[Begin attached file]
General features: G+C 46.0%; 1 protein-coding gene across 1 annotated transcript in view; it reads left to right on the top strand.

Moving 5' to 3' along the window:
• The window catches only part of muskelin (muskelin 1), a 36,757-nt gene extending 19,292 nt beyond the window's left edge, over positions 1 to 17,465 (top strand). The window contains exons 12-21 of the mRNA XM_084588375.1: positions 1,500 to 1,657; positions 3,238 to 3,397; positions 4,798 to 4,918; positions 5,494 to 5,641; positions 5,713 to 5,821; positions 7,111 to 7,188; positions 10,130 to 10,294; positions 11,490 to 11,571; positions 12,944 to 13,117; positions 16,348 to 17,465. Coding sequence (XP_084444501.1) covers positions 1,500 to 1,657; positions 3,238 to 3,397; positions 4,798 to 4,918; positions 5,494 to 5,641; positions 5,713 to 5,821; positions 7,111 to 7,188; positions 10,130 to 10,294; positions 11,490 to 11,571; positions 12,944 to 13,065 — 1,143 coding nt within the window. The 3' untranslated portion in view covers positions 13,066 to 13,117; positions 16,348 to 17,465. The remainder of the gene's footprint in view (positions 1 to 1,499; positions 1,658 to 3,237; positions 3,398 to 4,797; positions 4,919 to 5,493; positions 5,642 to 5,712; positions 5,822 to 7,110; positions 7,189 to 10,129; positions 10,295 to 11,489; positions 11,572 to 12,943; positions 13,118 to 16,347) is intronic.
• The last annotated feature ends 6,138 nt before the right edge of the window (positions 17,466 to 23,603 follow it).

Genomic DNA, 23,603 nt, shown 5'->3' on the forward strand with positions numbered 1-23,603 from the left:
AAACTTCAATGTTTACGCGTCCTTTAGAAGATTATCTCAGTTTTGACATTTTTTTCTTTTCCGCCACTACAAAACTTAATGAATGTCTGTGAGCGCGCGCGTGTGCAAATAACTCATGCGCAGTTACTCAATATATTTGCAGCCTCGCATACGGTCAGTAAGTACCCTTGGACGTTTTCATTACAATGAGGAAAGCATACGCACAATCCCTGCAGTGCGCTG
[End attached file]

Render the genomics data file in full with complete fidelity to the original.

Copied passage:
General features: G+C 46.0%; 1 protein-coding gene across 1 annotated transcript in view; it reads left to right on the top strand.

Moving 5' to 3' along the window:
• The window catches only part of muskelin (muskelin 1), a 36,757-nt gene extending 19,292 nt beyond the window's left edge, over positions 1 to 17,465 (top strand). The window contains exons 12-21 of the mRNA XM_084588375.1: positions 1,500 to 1,657; positions 3,238 to 3,397; positions 4,798 to 4,918; positions 5,494 to 5,641; positions 5,713 to 5,821; positions 7,111 to 7,188; positions 10,130 to 10,294; positions 11,490 to 11,571; positions 12,944 to 13,117; positions 16,348 to 17,465. Coding sequence (XP_084444501.1) covers positions 1,500 to 1,657; positions 3,238 to 3,397; positions 4,798 to 4,918; positions 5,494 to 5,641; positions 5,713 to 5,821; positions 7,111 to 7,188; positions 10,130 to 10,294; positions 11,490 to 11,571; positions 12,944 to 13,065 — 1,143 coding nt within the window. The 3' untranslated portion in view covers positions 13,066 to 13,117; positions 16,348 to 17,465. The remainder of the gene's footprint in view (positions 1 to 1,499; positions 1,658 to 3,237; positions 3,398 to 4,797; positions 4,919 to 5,493; positions 5,642 to 5,712; positions 5,822 to 7,110; positions 7,189 to 10,129; positions 10,295 to 11,489; positions 11,572 to 12,943; positions 13,118 to 16,347) is intronic.
• The last annotated feature ends 6,138 nt before the right edge of the window (positions 17,466 to 23,603 follow it).

Genomic DNA, 23,603 nt, shown 5'->3' on the forward strand with positions numbered 1-23,603 from the left:
AAACTTCAATGTTTACGCGTCCTTTAGAAGATTATCTCAGTTTTGACATTTTTTTCTTTTCCGCCACTACAAAACTTAATGAATGTCTGTGAGCGCGCGCGTGTGCAAATAACTCATGCGCAGTTACTCAATATATTTGCAGCCTCGCATACGGTCAGTAAGTACCCTTGGACGTTTTCATTACAATGAGGAAAGCATACGCACAATCCCTGCAGTGCGCTG